Structured content, content that has been broken down into discrete pieces, can be combined in different ways, for different devices, contexts, and audiences. By structuring content, it becomes more flexible and can be used to form unique experiences, without creating new content for every use case. Structured content takes advantage of a method commonly referred to as COPE (create once, publish everywhere.) Because it’s easier to create, manage, and deliver, structured content can reduce costs. (Although structured content may require some up-front investment, the payoff comes later when efficiencies in publishing and content reuse are realized.) Structure unifies content, regardless of who is writing it. This is important as most organizations rely on content authors who work individually, across divisions, and are often producing content secondary to their primary jobs.
"A structured content approach considers the purpose of each piece of content from various perspectives, including reuse opportunities, scenarios of use, audience variability, and relevancy." LDS
A structured content approach considers the purpose of each piece of content from various perspectives, including reuse opportunities, scenarios of use, audience variability, and relevancy. Once the strategy is established, content models are created to support a structured content design. This process is iterative and involves a team with cross-functional expertise, including content strategists, UX designers, architects, and engineers.
Deliver essential digital experiences
An established content strategy, and a defined approach towards structured content, allows an organization to consider how they can move beyond useful experiences and start delivering essential experiences. A useful experience is one that provides access to important systems and information for all employees. An essential experience is one that becomes a personal assistant for employees in managing their day-to-day needs at work, providing targeted information and tools that are timely, helpful, useful, even inspiring – and always “just for me.”
When an organization commits to creating essential digital employee experiences, the use of adaptive content is critical. Adaptive content uses responsive design and structured content to deliver flexible, relevant content – through personalization rules, data, and sometimes by taking advantage of device capabilities. In this way, organizations are able to provide relevant, personalized content that meets the unique needs of individual users.
As its name implies, adaptive content is designed to adapt to the needs of the user, delivering the right content, to the right person, at the right time. It delivers content that is:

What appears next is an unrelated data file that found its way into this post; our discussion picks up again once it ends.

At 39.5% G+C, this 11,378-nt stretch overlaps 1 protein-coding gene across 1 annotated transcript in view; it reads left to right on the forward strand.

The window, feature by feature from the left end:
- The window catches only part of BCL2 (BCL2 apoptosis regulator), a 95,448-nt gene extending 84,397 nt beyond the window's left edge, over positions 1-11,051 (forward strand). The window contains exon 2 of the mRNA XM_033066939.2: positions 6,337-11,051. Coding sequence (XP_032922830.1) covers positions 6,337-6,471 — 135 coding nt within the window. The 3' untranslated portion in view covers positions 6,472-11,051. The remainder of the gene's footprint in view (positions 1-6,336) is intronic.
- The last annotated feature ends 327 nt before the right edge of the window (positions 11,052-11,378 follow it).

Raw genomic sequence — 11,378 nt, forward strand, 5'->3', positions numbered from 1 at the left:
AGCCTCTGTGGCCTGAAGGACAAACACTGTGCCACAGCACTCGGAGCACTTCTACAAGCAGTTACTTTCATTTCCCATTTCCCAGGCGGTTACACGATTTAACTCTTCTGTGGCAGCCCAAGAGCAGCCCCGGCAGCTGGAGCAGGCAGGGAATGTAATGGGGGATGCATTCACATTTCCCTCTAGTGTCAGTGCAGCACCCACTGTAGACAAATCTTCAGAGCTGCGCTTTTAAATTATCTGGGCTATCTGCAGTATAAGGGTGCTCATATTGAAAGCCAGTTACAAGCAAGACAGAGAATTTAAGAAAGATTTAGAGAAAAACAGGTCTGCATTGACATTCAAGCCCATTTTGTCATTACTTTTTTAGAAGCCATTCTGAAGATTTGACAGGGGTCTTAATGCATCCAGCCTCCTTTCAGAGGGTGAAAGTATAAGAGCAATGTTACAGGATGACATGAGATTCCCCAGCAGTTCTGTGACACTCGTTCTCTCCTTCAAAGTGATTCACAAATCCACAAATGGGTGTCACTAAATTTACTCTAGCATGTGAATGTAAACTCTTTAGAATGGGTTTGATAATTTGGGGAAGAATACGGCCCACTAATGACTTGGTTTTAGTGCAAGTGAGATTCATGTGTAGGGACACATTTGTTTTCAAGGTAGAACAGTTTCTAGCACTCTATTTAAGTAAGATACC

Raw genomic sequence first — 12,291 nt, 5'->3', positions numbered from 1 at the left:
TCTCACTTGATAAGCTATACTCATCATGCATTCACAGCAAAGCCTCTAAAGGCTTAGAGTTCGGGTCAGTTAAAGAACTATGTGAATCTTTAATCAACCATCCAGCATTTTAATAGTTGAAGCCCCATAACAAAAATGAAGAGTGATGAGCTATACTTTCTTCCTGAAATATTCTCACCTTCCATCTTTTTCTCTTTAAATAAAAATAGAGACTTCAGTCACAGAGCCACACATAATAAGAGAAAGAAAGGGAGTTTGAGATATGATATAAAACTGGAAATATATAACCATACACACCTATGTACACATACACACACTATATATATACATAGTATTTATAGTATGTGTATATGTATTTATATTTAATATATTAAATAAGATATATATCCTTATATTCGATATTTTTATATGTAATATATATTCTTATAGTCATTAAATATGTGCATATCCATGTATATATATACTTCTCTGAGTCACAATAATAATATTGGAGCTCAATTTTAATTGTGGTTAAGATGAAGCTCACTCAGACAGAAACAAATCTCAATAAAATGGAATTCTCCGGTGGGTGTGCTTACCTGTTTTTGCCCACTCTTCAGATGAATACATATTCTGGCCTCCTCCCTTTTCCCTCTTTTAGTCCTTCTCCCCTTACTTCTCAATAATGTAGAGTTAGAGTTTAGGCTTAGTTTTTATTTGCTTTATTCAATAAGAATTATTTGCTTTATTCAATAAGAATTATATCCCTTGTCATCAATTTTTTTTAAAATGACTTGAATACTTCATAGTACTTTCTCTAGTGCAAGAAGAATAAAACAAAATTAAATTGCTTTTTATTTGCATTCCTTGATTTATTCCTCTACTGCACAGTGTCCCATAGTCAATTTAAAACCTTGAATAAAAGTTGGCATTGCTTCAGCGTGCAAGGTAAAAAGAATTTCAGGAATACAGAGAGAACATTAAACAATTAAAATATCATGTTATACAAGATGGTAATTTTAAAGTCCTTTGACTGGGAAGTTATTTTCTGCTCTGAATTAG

That means adaptive content can:
- Deploy the best content experience for any channel
- Optimize responsive design by tailoring content volume to its presentation
- Allow user entitlements to determine who can see what content
- Support translated content across multiple languages
- Enable sophisticated content targeting
- Deliver personalized recommendations and attention management
- Support an omni-channel employee experience
Recognize the challenges
Creating an adaptive content experience inside the enterprise is not without its challenges. Bottom-up content approaches are typically entrenched and can’t be abandoned without substantial operational and compliance-related consequences. Often, many content owners are involved, who are dispersed across countries, languages, and areas of the business. Legal regulations make adapting or truncating content for different devices impractical. Transactional systems and third-party sites may be deeply integrated within the portal experience, limiting opportunities to apply adaptive content practices. Additionally, an enterprise portal can comprise tens of thousands of pages and hundreds of thousands of assets, requiring intensive use of resources to implement a brand-new content strategy, let alone one based on complex business rules to support an adaptive experience that delivers personalized, contextualized content.
However, not all content in an employee experience can or should be adaptive. For example, policies and legal caveats might not make good adaptable content, whatever technology might enable – but the summary information, process support, and applicability criteria that make them meaningful often does.
Knowing when content should adapt is influenced by several factors, and varies by organizational needs. Minimally, the following inputs need to be considered:
- Business goals
- User research
- Technical capabilities
- Organization capabilities
Armed with this information, an adaptive approach takes shape that enables a business to reach their goals, by delivering contextually relevant content that can be technically supported.
"Adaptive content is designed to adapt to the needs of the user, delivering the right content, to the right person, at the right time." LDS
The Road Ahead
While most organizations have a long way to go in realizing a structured content environment that can support an adaptive experience, there are often opportunities to move in the right direction. These include opportunities to take static, poorly presented, difficult to use content and make it better.
At LDS, we choose to embrace the content constraints of intranet portals as opportunities for innovation. Our approach is to leverage adaptive content strategies to make it easy for users to find the information they need most, while deploying creative tactics to improve findability for resources that aren’t adaptive-ready.
Consider, for instance, life events content – getting married, having or adopting a baby, getting divorced, retiring. Each scenario requires different information, but there are content elements across scenarios that are common, including an introduction, a list of things to do, supporting documents, a related transactional system. This is an opportunity to structure, to see the content in “chunks”, define those chunks, and apply this structure across all life events. In doing so, your content is closer to being able to adapt, and more accessible to all users.
Undergoing a content transformation is a lot of work, but given the changing demographics of the workforce, planning today for how your content could be used in the future is liberating – and your users expect it.